4. Berendsen, H. J. C., Postma, J. P. M., van Gunsteren, W. F., DiNola, A., and Haak, J. R., 1984, Molecular dynamics with coupling to an external bath, J. Chem. Phys. 81:3684.CrossRefGoogle Scholar
  5. Berkowitz, M., and McCammon, J. A., 1982, Molecular dynamics with stochastic boundary conditions, Chem. Phys. Lett. 90:215.CrossRefGoogle Scholar
  6. Beveridge, D., and Mezei, M., 1985, Free energy simulations: The coupling parameter approach and topographical transition coordinates, in: Molecular Dynamics and Protein Structure (J. Hermans, ed.), University of North Carolina, Chapei Hill, pp. 53–57.Google Scholar
  7. Bode, W., and Schwager, P., 1975, The refined crystal structure of bovine ß-trypsin at 1.8 angstroms resolution, J. Mol. Biol. 98:693.PubMedCrossRefGoogle Scholar
  8. Brunger, A. T., Brooks, C. L., and Karplus, M., 1985, Active site dynamics of ribonuclease, Proc. Natl. Acad. Sci. U.S.A. 82:8458.PubMedCrossRefGoogle Scholar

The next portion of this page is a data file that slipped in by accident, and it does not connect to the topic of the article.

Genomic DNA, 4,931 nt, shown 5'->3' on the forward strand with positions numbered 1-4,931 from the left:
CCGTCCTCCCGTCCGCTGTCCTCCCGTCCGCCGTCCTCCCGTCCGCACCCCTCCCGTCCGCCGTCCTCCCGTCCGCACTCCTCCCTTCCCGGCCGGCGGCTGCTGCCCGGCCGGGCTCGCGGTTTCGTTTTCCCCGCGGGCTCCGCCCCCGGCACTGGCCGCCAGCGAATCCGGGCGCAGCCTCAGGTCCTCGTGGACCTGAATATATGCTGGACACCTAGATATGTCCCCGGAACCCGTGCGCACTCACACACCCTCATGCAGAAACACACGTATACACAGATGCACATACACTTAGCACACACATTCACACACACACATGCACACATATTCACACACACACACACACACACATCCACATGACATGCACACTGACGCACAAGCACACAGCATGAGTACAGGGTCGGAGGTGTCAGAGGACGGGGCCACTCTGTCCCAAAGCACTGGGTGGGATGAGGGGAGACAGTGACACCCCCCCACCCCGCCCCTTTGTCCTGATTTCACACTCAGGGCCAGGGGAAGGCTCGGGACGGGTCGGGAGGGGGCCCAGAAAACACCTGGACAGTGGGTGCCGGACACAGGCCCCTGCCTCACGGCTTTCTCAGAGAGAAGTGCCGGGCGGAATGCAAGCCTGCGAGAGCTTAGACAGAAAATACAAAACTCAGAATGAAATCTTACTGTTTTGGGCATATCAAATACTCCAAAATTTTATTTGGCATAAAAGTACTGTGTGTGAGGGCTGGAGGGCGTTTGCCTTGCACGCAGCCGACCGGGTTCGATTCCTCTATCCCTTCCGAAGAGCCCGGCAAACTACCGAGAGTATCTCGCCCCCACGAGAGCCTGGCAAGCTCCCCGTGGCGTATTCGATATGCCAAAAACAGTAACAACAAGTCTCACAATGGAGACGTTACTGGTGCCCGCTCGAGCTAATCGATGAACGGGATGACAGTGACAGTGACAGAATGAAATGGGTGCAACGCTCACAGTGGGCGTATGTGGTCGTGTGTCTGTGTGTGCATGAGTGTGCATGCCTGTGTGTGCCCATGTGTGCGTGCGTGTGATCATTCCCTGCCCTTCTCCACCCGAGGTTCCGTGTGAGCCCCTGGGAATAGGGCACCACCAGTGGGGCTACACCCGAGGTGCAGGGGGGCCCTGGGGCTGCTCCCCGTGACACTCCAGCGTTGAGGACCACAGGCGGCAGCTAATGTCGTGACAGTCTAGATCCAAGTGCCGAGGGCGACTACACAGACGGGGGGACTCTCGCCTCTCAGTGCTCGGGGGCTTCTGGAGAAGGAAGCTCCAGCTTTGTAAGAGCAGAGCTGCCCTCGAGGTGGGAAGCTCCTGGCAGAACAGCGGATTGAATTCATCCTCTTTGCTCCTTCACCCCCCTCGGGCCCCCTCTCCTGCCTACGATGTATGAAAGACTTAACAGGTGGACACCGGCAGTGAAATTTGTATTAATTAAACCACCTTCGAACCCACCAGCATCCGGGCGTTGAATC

9. Cantor, C. R., and Schimmel, P. R., 1980, Biophysical Chemistry, W. H. Freeman, San Francisco.Google Scholar
  10. Craik, C. S., Largman, C., Fletcher, T., Roczniak, S., Barr, P. J., Fletterick, R., and Rutter, W. J., 1985, Redesigning trypsin: Alteration of substrate specificity, Science 228:291.PubMedCrossRefGoogle Scholar
  11. Friedman, H. L., 1985, A Course in Statistical Mechanics, Prentice-Hall, Englewood Cliffs, NJ.Google Scholar
  12. Hawkes, R., Grutter, M. G., and Schellman, J., 1984, Thermodynamic stability and point mutations of bacteriophage T4 lysozyme, J. Mol. Biol. 175:195.PubMedCrossRefGoogle Scholar
  13. Hermans, J., Berendsen, H. J. C., van Gunsteren, W. F., and Postma, J. P. M., 1984, A consistent empirical potential for water-protein interactions, Biopolymers 23:1513.CrossRefGoogle Scholar
  14. Hockney, R. N., and Eastwood, J. W., 1981, Computer Simulation Using Particles, McGraw-Hill, New York.Google Scholar